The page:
The Urban Search and Rescue (USAR) team is staffed by members with the following specialisations, independently of its strengths and operational involvement:

•    Management
•    Logistics
•    Search
•    Rescue 
•    Medical

In 2017, an earthquake shook the island of Lesvos. The earthquake’s epicentre was five km south of Plomari. It had a magnitude of 6.3 and a maximum perceived intensity of IX (Violent) on the Mercalli intensity scale. Extensive damage was caused on parts of southern Lesbos, where there was one fatality and 10 people were injured.

The Hellenic Rescue Team were at the core of the island’s disaster response in the aftermath of the earthquake. We operated in the village of Vrissa, which was most affected by the earthquake, contributing to the work of the Fire Brigade and providing First Aid to residents who were in trouble.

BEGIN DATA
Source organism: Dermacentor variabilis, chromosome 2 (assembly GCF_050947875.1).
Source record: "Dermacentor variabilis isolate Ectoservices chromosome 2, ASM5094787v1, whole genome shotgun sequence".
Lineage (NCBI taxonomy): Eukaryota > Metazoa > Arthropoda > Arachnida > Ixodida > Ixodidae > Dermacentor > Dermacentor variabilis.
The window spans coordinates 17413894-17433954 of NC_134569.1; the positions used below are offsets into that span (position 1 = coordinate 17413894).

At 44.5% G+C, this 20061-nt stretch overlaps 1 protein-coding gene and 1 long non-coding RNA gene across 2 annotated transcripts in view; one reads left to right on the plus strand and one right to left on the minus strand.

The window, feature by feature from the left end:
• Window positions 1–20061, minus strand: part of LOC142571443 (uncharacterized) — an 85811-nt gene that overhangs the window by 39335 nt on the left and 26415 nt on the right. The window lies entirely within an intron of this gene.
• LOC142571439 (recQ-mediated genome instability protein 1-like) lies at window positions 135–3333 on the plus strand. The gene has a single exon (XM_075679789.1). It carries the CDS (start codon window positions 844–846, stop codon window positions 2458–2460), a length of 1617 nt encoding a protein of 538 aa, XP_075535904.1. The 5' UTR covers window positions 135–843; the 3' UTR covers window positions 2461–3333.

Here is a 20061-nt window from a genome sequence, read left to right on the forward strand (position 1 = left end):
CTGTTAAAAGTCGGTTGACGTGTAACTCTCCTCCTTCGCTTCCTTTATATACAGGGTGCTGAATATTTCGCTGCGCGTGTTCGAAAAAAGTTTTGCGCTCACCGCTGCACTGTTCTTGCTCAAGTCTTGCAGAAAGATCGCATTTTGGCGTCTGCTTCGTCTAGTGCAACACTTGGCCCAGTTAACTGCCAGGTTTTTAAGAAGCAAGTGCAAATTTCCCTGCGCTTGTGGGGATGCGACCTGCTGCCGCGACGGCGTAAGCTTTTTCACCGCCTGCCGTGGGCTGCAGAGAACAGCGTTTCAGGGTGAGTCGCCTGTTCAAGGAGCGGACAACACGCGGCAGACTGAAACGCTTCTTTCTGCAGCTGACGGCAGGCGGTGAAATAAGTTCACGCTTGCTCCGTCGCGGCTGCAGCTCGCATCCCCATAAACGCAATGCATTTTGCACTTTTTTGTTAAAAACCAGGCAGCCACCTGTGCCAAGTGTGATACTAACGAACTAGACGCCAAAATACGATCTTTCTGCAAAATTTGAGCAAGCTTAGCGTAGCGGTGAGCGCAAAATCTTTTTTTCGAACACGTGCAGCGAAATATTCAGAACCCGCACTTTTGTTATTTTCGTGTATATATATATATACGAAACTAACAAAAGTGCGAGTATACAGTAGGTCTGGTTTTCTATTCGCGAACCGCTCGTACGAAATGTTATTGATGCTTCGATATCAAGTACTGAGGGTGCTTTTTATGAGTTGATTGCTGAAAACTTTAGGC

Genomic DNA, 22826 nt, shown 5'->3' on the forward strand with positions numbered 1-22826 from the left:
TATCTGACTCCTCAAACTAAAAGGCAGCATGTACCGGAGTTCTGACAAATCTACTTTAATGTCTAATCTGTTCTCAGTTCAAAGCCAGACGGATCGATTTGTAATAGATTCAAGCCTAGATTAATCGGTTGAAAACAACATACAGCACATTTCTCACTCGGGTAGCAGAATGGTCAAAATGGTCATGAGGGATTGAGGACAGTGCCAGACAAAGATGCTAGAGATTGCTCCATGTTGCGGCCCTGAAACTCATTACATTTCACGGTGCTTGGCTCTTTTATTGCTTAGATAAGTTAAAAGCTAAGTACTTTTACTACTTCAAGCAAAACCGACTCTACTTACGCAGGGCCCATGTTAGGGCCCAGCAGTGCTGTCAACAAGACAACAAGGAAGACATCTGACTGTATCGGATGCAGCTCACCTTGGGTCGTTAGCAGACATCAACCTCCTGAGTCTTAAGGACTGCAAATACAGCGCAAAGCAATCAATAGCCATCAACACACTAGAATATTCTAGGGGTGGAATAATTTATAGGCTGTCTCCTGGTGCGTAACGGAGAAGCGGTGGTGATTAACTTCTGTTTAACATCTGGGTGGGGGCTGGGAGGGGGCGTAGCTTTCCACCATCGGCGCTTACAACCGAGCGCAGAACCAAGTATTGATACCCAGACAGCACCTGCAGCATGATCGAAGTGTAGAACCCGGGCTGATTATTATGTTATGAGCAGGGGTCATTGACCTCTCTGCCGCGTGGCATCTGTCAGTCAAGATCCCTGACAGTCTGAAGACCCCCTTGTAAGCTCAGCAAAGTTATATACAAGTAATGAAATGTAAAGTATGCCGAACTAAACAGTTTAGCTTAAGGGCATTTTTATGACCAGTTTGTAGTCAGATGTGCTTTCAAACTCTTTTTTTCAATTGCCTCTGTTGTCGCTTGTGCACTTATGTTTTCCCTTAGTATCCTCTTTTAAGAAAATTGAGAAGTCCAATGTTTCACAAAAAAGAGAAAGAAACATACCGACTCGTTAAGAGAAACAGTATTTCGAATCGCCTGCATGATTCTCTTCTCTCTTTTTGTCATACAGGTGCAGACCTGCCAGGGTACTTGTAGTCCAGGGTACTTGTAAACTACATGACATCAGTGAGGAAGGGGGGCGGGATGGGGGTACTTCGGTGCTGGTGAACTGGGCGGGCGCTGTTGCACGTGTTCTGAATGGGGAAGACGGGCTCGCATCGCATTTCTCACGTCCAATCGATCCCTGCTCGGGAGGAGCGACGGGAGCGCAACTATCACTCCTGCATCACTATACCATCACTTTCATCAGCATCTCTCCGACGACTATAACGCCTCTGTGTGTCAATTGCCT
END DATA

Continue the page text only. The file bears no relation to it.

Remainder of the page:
Members of the Hellenic Rescue Team working together with firemen at Vrisa earthquake


Humanitarian & Social Care Department

This HRT department collects, transports and distributes humanitarian aid to communities or individuals affected by natural disasters or degrading situations, as well as administer assistance and relief programs both in Greece and in third countries, in collaboration with both Greek Authorities and the European Union (ECHO).

It has taken part in operations In Afghanistan (1999), Iraq (2004), Iran (2004), Indonesian tsunami (2005), Lebanon (2006) and Gaza (2009).

Since 2009, this HRT Lesvos branch, has been running the “Love convoy” with which it supports families with financial issues during the Christmans period. HRT collects and provides these families with food, essential items (eg for hygiene) and kids games.